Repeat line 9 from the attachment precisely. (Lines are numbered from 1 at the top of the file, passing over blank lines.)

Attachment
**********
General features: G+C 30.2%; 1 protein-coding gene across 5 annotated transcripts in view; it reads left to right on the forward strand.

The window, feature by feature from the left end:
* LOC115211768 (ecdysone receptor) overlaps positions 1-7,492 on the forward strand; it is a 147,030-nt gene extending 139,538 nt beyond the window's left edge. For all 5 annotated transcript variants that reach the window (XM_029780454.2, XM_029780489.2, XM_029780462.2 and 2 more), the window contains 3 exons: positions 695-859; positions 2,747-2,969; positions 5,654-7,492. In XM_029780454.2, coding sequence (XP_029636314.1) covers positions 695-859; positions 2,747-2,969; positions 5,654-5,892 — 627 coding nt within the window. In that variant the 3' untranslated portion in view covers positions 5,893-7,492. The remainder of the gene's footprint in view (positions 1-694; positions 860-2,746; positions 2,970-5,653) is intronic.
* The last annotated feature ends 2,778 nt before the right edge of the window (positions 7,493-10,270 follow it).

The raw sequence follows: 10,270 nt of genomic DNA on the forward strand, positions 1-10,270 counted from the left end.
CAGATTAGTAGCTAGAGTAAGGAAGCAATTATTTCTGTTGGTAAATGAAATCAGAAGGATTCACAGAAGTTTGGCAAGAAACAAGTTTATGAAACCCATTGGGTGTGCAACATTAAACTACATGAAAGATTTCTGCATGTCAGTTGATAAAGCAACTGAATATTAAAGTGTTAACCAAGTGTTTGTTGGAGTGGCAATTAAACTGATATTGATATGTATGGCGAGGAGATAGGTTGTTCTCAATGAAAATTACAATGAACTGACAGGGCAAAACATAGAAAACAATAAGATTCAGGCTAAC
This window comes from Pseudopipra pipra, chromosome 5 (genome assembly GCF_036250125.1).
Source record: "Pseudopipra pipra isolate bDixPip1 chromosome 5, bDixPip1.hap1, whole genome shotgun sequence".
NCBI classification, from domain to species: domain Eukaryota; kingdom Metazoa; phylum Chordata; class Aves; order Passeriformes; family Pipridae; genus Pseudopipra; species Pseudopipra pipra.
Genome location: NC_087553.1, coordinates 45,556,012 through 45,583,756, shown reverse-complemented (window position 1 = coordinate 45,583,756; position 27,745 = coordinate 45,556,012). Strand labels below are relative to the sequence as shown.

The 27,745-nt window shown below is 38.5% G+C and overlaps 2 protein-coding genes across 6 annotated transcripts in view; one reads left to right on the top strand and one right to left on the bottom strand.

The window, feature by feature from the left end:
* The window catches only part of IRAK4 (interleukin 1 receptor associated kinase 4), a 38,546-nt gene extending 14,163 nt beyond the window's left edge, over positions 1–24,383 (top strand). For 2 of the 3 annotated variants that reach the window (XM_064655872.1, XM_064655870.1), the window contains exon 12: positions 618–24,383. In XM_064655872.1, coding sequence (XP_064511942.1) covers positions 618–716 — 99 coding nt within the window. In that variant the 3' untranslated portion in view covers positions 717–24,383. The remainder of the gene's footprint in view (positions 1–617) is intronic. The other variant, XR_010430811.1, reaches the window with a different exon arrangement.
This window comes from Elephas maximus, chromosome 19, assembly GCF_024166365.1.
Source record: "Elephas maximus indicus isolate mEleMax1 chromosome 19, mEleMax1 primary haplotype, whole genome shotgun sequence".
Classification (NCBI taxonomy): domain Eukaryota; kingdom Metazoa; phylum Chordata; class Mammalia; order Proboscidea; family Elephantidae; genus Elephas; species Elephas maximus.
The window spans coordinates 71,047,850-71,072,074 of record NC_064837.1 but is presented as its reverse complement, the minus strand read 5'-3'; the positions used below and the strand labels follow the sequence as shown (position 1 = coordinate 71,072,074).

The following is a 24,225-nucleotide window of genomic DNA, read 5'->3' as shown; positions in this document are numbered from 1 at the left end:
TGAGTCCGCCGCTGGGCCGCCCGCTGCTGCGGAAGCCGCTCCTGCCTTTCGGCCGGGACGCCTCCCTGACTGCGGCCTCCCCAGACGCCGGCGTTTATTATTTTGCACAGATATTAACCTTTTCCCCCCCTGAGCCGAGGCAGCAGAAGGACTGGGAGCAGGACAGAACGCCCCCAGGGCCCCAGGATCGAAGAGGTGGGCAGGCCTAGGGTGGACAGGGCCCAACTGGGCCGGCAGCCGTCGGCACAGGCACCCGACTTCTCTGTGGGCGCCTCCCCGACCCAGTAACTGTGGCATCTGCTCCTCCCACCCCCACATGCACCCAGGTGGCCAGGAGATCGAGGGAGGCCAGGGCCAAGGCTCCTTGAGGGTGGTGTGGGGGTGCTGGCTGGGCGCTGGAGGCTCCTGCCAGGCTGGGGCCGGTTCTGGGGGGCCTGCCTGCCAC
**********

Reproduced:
NCBI classification, from domain to species: domain Eukaryota; kingdom Metazoa; phylum Chordata; class Aves; order Passeriformes; family Pipridae; genus Pseudopipra; species Pseudopipra pipra.